Indian Family businesses have traditionally been dominated by men, and although this is beginning to change, progress is slow and tentative, with gender issues continuing to cause significant tensions and inefficiencies in India’s family-owned companies. Globalization, liberalization, changing views about gender roles and increasing emphasis on education have clearly helped to raise the status of women in family businesses. For instance, Roshini Nadar- daughter of HCL Technologies founder Shiv Nadar – was appointed chief executive officer of the group in 2009. Similarly Ashni Biyani, daughter of Future Group (formerly Pantaloons) chief Ashok Biyani, joined the family business in 2007.

Inspiring as these examples maybe, they remain exceptional; they do not represent what is happening generally across the broad sweep of India’s family business sector where women continue to struggle to gain a foothold. The paradox deepens when one considers the contribution women can (and do) make to the family values-based cohesiveness that helps create a competitive advantage for family businesses in India. Women are the custodians of family culture in India- the natural order of propriety, family values and ethics- that governs how individual and social life is structured and organized.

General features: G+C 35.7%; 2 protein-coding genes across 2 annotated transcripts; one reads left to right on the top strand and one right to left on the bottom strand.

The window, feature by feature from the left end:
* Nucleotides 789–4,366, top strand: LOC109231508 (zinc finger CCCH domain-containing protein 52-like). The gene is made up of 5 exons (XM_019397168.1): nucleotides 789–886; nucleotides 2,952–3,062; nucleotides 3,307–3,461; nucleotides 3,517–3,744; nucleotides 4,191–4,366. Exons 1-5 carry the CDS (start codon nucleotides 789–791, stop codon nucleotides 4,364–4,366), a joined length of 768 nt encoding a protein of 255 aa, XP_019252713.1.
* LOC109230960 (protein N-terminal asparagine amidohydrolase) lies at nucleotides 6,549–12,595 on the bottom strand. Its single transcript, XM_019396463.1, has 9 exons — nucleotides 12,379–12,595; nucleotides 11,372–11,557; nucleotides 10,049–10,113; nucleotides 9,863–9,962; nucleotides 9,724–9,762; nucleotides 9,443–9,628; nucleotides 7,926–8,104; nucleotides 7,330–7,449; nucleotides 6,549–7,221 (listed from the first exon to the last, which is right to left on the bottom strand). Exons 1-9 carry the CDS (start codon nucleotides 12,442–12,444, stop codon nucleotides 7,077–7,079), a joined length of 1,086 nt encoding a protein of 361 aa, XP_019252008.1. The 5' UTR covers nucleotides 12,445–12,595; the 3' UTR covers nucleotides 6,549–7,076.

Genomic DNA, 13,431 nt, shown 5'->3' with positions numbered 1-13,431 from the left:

The treatment of sons and daughters provide an example of how the sexes continue to be treated differently. Entry into the family business, for instance, because women are still not usually part of the mental picture their father has painted of the business, they typically have to ask to join it. Women are less likely to view entering the family business as an entitlement.

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